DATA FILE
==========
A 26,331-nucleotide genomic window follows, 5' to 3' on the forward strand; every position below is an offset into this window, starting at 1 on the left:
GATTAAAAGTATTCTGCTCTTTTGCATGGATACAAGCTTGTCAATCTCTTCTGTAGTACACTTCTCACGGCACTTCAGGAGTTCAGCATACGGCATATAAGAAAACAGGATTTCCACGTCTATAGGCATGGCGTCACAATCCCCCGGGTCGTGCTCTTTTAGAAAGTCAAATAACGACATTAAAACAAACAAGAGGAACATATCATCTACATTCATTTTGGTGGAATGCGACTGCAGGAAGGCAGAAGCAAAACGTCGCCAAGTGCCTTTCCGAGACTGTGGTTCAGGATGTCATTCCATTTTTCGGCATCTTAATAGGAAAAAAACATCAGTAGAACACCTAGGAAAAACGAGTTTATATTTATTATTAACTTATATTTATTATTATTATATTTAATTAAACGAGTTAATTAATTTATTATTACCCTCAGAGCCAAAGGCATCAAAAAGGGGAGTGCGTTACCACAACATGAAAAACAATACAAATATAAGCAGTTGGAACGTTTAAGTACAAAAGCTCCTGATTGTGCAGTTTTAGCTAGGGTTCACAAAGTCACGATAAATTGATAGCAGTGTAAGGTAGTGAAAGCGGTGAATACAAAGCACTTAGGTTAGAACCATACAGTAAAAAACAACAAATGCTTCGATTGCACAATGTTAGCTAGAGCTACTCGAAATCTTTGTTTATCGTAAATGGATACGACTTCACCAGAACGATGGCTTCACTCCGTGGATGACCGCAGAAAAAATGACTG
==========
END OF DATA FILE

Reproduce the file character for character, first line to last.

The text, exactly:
A 26,331-nucleotide genomic window follows, 5' to 3' on the forward strand; every position below is an offset into this window, starting at 1 on the left:
GATTAAAAGTATTCTGCTCTTTTGCATGGATACAAGCTTGTCAATCTCTTCTGTAGTACACTTCTCACGGCACTTCAGGAGTTCAGCATACGGCATATAAGAAAACAGGATTTCCACGTCTATAGGCATGGCGTCACAATCCCCCGGGTCGTGCTCTTTTAGAAAGTCAAATAACGACATTAAAACAAACAAGAGGAACATATCATCTACATTCATTTTGGTGGAATGCGACTGCAGGAAGGCAGAAGCAAAACGTCGCCAAGTGCCTTTCCGAGACTGTGGTTCAGGATGTCATTCCATTTTTCGGCATCTTAATAGGAAAAAAACATCAGTAGAACACCTAGGAAAAACGAGTTTATATTTATTATTAACTTATATTTATTATTATTATATTTAATTAAACGAGTTAATTAATTTATTATTACCCTCAGAGCCAAAGGCATCAAAAAGGGGAGTGCGTTACCACAACATGAAAAACAATACAAATATAAGCAGTTGGAACGTTTAAGTACAAAAGCTCCTGATTGTGCAGTTTTAGCTAGGGTTCACAAAGTCACGATAAATTGATAGCAGTGTAAGGTAGTGAAAGCGGTGAATACAAAGCACTTAGGTTAGAACCATACAGTAAAAAACAACAAATGCTTCGATTGCACAATGTTAGCTAGAGCTACTCGAAATCTTTGTTTATCGTAAATGGATACGACTTCACCAGAACGATGGCTTCACTCCGTGGATGACCGCAGAAAAAATGACTG